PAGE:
If it looks like a lake monster … and it swims like lake monster … and it just left Loch Ness … it must be the Loch Ness monster! Right? That’s admittedly some pretty weak logic (although it’s been used in attempts to prove the existence of far more serious things than monsters and ducks) but it’s backed up by an underwater video from a reputable fishing organization that has an underwater camera in the Ness River. Wait, what? Why have we been wasting our time watching for Nessie on that 24/7 Nessie cam at Urquhart Castle when we could have been watching for it on an underwater cam? And what exactly IS that thing swimming from Loch Ness to the ocean?
“Let’s be honest – when you see a large, eel shaped object passing your camera in the River Ness, the first thing you think of is #lochnessmonster”
That’s the Facebook comment of the Ness District Salmon Fishery Board underneath a video of what appears to be a large eel-like creature swimming past its underwater camera in the River Ness. If you haven’t figured it out for yourself yet, the camera is there so this fine organization can do what it’s been doing since 1862:
“The Ness District Salmon Fishery Board is a statutory body responsible for the protection and enhancement of salmon and sea trout fisheries in the Ness District.”
The camera is there to monitor salmon runs and help local fisheries restock local rivers and streams. Since the Loch Ness monster sucks up almost all of the aquatic attention in Scotland, it’s easy to forget that this country’s waterways provide some of the best salmon fishing in the world for fly fishermen, conventional anglers and even those with quick enough reflexes to nab one with their bare hands. And, since there’s no longer any bear hands belonging to the wild variety in Scotland, humans, development (also humans) and climate change (ditto) are their worst enemies, which is why 2019 is the International Year of the Salmon – to call attention to the declining numbers of the fish.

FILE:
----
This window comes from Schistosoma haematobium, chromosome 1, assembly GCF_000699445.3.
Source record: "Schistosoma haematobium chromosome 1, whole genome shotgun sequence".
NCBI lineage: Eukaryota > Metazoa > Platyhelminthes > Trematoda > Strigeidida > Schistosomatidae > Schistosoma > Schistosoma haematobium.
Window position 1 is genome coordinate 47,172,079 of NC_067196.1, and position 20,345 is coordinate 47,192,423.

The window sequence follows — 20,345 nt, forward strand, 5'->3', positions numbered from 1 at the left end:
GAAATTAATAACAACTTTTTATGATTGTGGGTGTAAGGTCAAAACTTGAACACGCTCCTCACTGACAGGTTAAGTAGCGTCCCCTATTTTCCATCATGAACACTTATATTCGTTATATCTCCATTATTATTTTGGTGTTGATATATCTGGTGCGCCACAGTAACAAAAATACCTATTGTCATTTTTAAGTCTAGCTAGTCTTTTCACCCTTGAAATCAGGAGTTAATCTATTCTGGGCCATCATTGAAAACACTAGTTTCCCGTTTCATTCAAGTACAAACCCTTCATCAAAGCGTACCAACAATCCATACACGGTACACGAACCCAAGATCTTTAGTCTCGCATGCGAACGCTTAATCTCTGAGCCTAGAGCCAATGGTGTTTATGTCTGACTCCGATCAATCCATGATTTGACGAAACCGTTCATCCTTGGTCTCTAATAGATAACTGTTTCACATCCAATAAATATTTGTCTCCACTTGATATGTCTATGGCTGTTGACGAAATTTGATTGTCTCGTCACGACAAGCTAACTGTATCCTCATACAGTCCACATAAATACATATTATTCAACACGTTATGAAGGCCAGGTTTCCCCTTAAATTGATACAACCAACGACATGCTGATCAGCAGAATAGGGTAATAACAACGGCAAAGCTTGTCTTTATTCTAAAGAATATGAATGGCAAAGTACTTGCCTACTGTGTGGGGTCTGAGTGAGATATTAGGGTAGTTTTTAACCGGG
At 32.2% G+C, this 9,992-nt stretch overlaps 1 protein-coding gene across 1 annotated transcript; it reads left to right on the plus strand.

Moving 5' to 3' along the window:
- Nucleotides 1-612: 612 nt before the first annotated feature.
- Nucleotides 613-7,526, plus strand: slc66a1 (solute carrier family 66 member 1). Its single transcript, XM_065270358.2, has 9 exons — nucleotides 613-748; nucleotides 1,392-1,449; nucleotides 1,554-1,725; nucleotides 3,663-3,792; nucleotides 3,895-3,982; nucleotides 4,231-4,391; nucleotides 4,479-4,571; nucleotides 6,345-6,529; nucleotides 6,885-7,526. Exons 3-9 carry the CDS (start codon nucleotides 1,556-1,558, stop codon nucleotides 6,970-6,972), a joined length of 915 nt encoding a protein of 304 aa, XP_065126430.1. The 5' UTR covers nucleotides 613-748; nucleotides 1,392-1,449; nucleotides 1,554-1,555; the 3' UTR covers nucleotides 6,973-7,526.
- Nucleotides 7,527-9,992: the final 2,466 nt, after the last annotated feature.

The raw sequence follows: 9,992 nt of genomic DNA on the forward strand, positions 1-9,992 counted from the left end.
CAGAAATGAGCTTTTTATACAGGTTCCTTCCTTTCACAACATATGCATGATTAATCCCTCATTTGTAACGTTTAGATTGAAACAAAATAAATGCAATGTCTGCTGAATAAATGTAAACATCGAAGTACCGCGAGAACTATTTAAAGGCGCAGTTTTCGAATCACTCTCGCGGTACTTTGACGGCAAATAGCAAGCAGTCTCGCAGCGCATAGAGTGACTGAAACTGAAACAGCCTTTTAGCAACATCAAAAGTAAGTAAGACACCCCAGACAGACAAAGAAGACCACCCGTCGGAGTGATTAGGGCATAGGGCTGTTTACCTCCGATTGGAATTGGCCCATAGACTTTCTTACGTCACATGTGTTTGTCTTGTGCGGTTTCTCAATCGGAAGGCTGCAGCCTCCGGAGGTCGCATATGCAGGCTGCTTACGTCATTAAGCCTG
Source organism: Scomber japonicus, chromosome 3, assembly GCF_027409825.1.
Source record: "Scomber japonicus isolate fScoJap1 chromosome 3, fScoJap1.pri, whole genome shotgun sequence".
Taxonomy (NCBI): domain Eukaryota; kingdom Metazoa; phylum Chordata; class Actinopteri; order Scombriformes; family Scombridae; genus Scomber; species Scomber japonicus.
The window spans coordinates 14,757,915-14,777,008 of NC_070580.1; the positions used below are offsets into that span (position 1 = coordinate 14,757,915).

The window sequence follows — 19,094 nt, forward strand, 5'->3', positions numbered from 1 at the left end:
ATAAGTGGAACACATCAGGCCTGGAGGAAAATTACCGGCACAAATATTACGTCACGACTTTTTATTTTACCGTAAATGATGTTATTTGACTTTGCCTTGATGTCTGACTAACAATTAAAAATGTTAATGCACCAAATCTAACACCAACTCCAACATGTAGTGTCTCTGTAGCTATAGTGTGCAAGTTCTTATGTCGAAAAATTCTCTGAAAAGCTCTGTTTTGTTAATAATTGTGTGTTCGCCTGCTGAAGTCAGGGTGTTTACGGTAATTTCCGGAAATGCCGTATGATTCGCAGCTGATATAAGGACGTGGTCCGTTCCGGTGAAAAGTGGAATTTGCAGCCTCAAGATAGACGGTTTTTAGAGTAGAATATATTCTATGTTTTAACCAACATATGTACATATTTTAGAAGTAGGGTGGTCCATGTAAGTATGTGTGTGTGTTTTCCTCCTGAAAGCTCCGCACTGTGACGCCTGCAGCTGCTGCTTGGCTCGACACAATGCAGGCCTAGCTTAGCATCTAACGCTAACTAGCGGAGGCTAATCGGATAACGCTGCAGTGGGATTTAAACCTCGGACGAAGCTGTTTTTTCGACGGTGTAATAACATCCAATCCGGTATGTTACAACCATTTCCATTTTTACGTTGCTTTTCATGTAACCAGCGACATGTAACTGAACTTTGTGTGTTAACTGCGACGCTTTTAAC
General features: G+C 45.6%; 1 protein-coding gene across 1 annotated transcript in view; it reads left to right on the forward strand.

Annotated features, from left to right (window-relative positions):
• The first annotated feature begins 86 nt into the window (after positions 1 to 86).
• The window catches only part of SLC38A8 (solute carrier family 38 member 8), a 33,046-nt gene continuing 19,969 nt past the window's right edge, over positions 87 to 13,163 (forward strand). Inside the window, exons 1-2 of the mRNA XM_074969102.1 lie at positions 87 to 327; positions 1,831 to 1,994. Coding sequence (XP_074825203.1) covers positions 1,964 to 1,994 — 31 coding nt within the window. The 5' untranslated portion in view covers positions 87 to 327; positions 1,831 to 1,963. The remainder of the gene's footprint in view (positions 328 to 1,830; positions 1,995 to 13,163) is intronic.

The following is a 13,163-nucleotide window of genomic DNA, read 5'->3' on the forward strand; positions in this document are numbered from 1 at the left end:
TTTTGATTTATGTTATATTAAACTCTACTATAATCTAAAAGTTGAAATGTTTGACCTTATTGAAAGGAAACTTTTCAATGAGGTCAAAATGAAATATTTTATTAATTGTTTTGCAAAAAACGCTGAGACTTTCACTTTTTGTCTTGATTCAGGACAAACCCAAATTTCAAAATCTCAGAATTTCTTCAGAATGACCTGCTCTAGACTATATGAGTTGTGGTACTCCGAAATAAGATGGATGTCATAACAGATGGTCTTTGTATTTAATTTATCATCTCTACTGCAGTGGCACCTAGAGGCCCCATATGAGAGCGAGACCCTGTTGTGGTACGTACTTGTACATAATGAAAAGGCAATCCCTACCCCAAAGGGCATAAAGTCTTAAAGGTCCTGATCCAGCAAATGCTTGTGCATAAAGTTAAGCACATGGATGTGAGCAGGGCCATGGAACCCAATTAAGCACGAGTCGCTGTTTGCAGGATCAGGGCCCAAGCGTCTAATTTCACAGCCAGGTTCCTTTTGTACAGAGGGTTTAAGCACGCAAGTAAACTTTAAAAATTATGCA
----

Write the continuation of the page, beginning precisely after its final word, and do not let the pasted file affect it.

What about the thing in the video?
Oh, yeah … thanks for the reminder. You can watch the video here. The video and comment were posted on the Board’s Facebook page on September 1st. While the creature looks large in comparison to the salmon in the shot, it’s difficult to determine its actual size. However, the defensive response of the salmon is priceless and telling. The comments don’t add any additional info, nor does the Ness District Salmon Fishery Board’s website (although it’s loaded with plenty of info on fishing in Scotland). The Loch Ness Mystery website picked it up and added the valuable tidbit that “the flow is from left to right indicating Loch Ness is to the left and the Moray Firth to the right.” The Moray Firth (Scottish for inlet) opens to the North Sea and both it and the Ness River could easily handle Loch Ness monster traffic.
The European Eel (Anguilla Anguilla) is a critically endangered species that breed in an area of the west Atlantic called the Sargasso Sea. The young then swim to the freshwater rivers of their parents to develop. They can reach up to a meter in length and can survive out of water and move across the ground. An early (1933) Loch Ness monster sighting by George Spicer and his wife met the description of an unusually large ell. Is that what was captured on the salmon-cam? According to the Scottish Wildlife Trust, eels travel in the Ness River between December and January. This video was taken in late August. Hmm.
If it’s not a giant eel … what is it?
If it looks like a …